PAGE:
08 February 2023 / Last updated: 08 Feb 2023

Legacy to digital factory using MQTT, InfluxDB, NodeRED and Grafana with balena

Factories and industries which have been manufacturing for many years can benefit significantly from digitalization. Digitalization is related to the use of digital technologies to improve operations, increase efficiency and visibility, among others. As you can imagine, one of the most used technologies in the digitalization process are computers and the Internet.
Nowadays, computers and the Internet mean edge devices such as Industrial IoT gateways. These help to reduce the friction on the factory digitalization with the deployment and remote maintenance of industrial installations. The legacy industrial machinery with operational software such as HMIs, SCADAs and PLCs can connect with legacy protocols to single board computers in the edge with services that can ingest and process the data in the edge, receive operation orders or perform maintenance tasks, among others.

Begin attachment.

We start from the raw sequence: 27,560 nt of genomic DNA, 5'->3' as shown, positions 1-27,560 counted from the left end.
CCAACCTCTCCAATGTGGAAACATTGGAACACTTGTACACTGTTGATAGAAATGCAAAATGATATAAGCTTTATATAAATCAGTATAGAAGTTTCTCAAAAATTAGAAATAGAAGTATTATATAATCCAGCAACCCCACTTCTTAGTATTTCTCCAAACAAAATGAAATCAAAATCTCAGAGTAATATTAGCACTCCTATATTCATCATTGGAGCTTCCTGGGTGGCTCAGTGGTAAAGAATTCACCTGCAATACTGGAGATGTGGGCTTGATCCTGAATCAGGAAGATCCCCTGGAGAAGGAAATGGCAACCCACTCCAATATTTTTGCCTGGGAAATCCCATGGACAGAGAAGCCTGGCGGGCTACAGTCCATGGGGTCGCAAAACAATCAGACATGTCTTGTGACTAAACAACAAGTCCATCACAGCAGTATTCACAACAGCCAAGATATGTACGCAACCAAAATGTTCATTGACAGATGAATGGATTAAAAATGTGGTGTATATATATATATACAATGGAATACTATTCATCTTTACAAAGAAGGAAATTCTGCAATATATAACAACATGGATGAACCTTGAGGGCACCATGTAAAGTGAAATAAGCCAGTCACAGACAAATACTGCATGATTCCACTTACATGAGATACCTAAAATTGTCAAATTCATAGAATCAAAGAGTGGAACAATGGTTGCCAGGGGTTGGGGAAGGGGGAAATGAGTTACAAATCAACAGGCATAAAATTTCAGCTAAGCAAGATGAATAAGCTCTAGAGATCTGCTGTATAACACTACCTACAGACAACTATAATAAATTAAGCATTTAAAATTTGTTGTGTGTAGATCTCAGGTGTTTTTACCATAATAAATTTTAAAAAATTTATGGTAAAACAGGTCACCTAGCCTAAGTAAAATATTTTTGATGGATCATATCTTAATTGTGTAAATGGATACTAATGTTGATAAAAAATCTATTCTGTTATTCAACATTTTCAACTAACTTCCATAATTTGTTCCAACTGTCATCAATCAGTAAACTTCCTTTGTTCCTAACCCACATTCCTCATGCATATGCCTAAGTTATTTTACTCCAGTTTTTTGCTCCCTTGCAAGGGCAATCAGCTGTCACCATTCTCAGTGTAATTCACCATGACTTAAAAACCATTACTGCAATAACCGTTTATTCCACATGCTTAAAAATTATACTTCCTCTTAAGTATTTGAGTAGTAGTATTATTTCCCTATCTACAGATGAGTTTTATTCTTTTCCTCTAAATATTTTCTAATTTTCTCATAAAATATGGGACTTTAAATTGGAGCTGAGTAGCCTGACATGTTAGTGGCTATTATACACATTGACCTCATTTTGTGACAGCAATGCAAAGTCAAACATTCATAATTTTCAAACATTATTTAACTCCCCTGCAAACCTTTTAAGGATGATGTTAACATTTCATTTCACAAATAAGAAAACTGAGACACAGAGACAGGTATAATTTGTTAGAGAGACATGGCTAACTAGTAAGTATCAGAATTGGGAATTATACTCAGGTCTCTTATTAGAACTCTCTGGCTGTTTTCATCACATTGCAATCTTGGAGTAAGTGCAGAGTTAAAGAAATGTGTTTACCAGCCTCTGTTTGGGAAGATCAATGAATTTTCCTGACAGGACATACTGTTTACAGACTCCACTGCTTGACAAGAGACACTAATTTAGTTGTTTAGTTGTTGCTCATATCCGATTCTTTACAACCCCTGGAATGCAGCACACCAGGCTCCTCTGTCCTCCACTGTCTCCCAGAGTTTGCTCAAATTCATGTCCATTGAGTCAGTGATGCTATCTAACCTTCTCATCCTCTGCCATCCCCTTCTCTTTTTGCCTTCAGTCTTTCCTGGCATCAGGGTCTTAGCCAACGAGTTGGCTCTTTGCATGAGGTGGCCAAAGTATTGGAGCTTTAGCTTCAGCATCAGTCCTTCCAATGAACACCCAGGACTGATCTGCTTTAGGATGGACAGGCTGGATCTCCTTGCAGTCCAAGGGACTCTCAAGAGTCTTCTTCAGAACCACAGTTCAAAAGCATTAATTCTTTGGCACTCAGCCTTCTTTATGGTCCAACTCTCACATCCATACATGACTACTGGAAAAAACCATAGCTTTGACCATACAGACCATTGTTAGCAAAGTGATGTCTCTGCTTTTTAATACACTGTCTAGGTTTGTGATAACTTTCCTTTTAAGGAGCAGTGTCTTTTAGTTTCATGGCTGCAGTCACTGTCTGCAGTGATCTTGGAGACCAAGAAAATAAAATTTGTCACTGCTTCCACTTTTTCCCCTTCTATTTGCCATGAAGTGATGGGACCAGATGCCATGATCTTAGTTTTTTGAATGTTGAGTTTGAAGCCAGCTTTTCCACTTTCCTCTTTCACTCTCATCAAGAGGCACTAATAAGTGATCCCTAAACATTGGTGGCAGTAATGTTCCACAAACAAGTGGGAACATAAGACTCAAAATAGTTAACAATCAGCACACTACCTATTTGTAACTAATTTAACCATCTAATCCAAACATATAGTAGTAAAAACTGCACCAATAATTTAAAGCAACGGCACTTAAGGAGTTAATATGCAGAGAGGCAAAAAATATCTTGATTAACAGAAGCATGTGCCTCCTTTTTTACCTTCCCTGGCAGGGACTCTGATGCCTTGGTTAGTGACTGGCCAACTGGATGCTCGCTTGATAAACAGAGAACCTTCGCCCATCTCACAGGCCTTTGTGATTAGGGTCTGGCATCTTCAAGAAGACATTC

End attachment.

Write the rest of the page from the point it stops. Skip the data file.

Convert a legacy factory into a digital one with balena
This integration, among old industrial machinery and the edge computing, will require using the machine's physical interfaces, their protocols, special or proprietary drivers, and, of course, the application that will access and interpret the different parameters relevant for the analysis. The main goal of an Industrial Internet of Things (IIoT) system is to help legacy factories to become more efficient, effective, and competitive in a market rapidly-changing environment.
Here we describe how balena can help legacy industrial companies to manage IoT gateways with a container-focused approach for the Industrial Internet of Things. On this approach, we are going to use open-source technologies available for everyone based on the MING stack: Mosquitto (MQTT), InfluxDB, NodeRED and Grafana.

What is a legacy factory?

One of the most used protocols used among industrial machinery is Modbus (Modbus RTU and Modbus TCP). Modbus is a data communication protocol being used in PLCs (Programmable Logic Controller) and industrial environments for more than 40 years. Modbus is available in most of the industrial machinery as it’s an open protocol and it’s easy to deploy and maintain.